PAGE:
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B&w to color

  1. Jan 10, 2010 #1
    isn't that different intensity of black and white in an old B&W photo correspond to a particular color range of the source.
    Which can then be converted into its original color?
     
  2. jcsd
  3. Jan 10, 2010 #2

    russ_watters

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    No, different colors do no conform to different intensities - play with a color photo and a photo editor and this will become clear to you.
     
  4. Jan 10, 2010 #3
    My dad, who grew up watching black and white films, claims he can tell the difference between colors in a black and white movie.

    Whether or not I believe him is a different thing.

    Also I kind of like the contrast of black and white. I think it makes things crisper than a lot of color movies.
     
  5. Jan 10, 2010 #4

    russ_watters

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    You sure that isn't just for objects he already knows the color of?
     
  6. Jan 10, 2010 #5
    Edwin Land, inventor of the Polaroid camera, would sometimes demonstrate the recreation of an (apparent) color image from two black-and-white slide transparencies using two projectors. Each projector alone projected a B&W image, but both together projected a color image. Here is a website discussing his technique.
    http://people.msoe.edu/~taylor/eisl/land.htm [Broken]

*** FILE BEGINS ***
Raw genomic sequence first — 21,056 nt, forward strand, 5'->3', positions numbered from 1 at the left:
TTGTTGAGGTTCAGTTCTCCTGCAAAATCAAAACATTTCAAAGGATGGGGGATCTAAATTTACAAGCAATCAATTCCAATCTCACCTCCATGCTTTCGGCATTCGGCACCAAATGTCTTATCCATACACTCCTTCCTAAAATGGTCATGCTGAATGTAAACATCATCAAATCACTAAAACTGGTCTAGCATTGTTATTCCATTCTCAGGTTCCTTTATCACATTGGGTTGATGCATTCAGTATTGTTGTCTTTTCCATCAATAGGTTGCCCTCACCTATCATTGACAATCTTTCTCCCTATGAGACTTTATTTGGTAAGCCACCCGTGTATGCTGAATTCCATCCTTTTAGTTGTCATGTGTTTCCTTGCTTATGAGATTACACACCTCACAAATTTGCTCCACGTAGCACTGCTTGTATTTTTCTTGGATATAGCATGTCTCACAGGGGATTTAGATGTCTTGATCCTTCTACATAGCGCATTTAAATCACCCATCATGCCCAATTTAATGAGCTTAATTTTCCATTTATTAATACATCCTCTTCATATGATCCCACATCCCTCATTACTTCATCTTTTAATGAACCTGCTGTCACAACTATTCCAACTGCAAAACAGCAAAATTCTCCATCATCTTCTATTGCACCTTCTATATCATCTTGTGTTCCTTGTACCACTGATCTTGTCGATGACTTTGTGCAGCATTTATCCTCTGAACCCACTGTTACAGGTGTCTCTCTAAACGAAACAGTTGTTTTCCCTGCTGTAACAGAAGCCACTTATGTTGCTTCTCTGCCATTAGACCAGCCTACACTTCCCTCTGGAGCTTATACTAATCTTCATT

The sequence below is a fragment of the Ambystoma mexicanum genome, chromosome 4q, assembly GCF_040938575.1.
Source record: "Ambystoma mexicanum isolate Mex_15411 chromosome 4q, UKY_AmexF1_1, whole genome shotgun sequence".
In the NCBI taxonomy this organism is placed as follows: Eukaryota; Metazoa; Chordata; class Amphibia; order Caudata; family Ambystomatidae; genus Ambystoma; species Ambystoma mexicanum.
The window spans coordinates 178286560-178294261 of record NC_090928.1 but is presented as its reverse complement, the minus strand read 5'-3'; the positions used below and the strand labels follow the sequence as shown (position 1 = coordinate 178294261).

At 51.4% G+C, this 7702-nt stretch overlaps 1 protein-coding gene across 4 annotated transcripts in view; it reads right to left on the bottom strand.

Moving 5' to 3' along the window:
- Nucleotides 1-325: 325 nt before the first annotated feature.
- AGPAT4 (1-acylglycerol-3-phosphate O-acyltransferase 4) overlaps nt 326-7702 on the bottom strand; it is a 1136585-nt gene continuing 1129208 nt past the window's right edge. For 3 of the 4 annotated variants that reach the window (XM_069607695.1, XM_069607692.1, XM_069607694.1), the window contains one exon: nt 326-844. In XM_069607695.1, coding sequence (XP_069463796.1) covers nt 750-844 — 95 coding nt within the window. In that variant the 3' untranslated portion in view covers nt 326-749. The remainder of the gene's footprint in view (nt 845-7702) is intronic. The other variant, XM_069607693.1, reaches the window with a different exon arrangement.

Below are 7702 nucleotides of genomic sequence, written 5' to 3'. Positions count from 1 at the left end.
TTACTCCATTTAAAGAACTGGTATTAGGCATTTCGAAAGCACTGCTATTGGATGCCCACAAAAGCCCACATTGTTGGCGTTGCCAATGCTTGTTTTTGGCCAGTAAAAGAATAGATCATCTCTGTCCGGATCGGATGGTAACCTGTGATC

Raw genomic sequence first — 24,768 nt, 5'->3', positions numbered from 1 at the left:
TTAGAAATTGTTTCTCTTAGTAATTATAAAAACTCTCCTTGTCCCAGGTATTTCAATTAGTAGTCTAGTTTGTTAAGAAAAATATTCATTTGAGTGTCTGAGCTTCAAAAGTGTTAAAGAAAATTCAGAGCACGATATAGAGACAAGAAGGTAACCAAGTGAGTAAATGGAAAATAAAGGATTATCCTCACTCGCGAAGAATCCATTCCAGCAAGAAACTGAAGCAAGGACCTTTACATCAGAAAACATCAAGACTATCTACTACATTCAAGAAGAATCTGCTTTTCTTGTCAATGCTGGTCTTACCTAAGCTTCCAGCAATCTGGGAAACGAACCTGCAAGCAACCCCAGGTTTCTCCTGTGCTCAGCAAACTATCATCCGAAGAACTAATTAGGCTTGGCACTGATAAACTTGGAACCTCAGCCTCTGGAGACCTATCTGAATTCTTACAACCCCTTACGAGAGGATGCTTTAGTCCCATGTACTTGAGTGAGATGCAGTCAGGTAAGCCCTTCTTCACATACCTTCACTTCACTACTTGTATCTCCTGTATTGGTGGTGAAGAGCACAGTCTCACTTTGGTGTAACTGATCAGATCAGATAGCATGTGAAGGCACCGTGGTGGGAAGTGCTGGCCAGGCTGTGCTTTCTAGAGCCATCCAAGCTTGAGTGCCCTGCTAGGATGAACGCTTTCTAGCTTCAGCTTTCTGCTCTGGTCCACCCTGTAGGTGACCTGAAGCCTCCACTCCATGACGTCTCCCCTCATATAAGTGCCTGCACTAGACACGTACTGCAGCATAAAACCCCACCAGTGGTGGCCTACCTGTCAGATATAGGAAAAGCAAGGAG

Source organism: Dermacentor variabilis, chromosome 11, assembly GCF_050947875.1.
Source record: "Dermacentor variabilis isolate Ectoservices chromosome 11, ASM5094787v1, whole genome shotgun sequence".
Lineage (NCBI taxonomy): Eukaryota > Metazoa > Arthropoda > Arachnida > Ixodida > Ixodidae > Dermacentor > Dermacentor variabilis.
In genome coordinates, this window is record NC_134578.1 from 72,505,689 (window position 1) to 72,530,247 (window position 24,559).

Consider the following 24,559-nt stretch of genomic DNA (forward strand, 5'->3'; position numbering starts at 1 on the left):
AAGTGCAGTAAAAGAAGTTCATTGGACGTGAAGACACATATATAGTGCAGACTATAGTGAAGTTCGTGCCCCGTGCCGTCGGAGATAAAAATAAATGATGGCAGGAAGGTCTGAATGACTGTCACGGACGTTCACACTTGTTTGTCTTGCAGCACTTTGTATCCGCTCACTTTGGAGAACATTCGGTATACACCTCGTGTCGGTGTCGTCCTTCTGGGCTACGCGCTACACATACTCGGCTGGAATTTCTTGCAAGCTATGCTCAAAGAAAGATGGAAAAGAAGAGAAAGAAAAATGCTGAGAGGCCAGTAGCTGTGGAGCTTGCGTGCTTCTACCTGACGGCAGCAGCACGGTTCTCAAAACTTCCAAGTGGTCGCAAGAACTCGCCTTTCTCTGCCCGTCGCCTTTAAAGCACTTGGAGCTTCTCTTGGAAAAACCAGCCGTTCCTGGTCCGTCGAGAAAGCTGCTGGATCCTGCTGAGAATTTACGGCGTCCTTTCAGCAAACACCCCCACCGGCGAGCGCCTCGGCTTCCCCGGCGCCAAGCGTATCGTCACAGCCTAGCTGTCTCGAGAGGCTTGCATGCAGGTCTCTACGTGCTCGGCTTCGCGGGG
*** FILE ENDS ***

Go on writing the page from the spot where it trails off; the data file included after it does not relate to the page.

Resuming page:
I saw Edwin Land demonstrate this in the 1960's, and was totally surprised by the result.
    Bob S
     
    Last edited by a moderator: May 4, 2017
  7. Jan 11, 2010 #6
    when a color photo is converted into B&W, could that B&W photo be similar to the same souce but with some color changes and converted back into B&W
    OR
    does any intensity of Black or White correspond to more than one color
     
    Last edited: Jan 11, 2010
  8. Jan 11, 2010 #7
    Part of it is the shade of gray, the other part is his knowledge that a banana is yellow, and not pink.

    As for colors of unrecognized objects, I don't think so...
     
  9. Jan 11, 2010 #8

    russ_watters

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    Interesting experiment, though your description is somewhat inaccurate. One of the black and white slides was shot with a red filter, then projected with a red filter. So it is truly a red image through and through. Digital cameras work the same way, by using alternating colored filters on a monocrhome CCD.

    He didn't prove you can see color in a black and white image, he proved you can see all 3 colors in a red and white image. I suspect, though, that a lot of the reason this works is that there are similar proportions of blue and green in that image. I'll check into it with Photoshop when I get home tonight...
     
    Last edited by a moderator: May 4, 2017
  10. Jan 11, 2010 #9

    russ_watters

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    As I said above, any color can have any intensity. It would help a lot if, as I said above, you play with a photo editor to demonstrate for yourself, but here is a brief description of how a color image is represented digitally:

    Each of the three colors is assigned a brightness level from 0-255 and the three are then combined in each pixel to generate a color image. So you can have a pixel with any combination of brightness levels for each color, giving 256*256*256=1.67 million different colors.
     
    Last edited: Jan 11, 2010
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